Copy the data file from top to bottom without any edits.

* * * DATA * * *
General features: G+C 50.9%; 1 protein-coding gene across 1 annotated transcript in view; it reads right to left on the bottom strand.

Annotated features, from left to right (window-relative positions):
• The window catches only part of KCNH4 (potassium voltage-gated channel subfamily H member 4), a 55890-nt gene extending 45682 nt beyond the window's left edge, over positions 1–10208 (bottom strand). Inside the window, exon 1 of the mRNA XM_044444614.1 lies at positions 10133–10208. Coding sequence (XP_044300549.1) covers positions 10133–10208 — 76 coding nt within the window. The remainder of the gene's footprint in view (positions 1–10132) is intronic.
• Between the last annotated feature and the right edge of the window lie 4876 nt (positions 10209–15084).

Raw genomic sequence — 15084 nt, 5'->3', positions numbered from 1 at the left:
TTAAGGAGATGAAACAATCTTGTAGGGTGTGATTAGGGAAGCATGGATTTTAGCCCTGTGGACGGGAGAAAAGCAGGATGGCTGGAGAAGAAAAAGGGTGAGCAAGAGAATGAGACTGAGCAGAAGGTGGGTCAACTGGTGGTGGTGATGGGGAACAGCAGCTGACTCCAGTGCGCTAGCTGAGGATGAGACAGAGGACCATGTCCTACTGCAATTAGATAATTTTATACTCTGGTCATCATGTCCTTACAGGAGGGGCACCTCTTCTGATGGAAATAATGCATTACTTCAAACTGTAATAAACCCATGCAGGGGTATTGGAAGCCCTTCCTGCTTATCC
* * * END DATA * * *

General features: G+C 50.9%; 1 protein-coding gene across 1 annotated transcript in view; it reads right to left on the bottom strand.

Annotated features, from left to right (window-relative positions):
• The window catches only part of KCNH4 (potassium voltage-gated channel subfamily H member 4), a 55890-nt gene extending 45682 nt beyond the window's left edge, over positions 1–10208 (bottom strand). Inside the window, exon 1 of the mRNA XM_044444614.1 lies at positions 10133–10208. Coding sequence (XP_044300549.1) covers positions 10133–10208 — 76 coding nt within the window. The remainder of the gene's footprint in view (positions 1–10132) is intronic.
• Between the last annotated feature and the right edge of the window lie 4876 nt (positions 10209–15084).

Raw genomic sequence — 15084 nt, 5'->3', positions numbered from 1 at the left:
TTAAGGAGATGAAACAATCTTGTAGGGTGTGATTAGGGAAGCATGGATTTTAGCCCTGTGGACGGGAGAAAAGCAGGATGGCTGGAGAAGAAAAAGGGTGAGCAAGAGAATGAGACTGAGCAGAAGGTGGGTCAACTGGTGGTGGTGATGGGGAACAGCAGCTGACTCCAGTGCGCTAGCTGAGGATGAGACAGAGGACCATGTCCTACTGCAATTAGATAATTTTATACTCTGGTCATCATGTCCTTACAGGAGGGGCACCTCTTCTGATGGAAATAATGCATTACTTCAAACTGTAATAAACCCATGCAGGGGTATTGGAAGCCCTTCCTGCTTATCC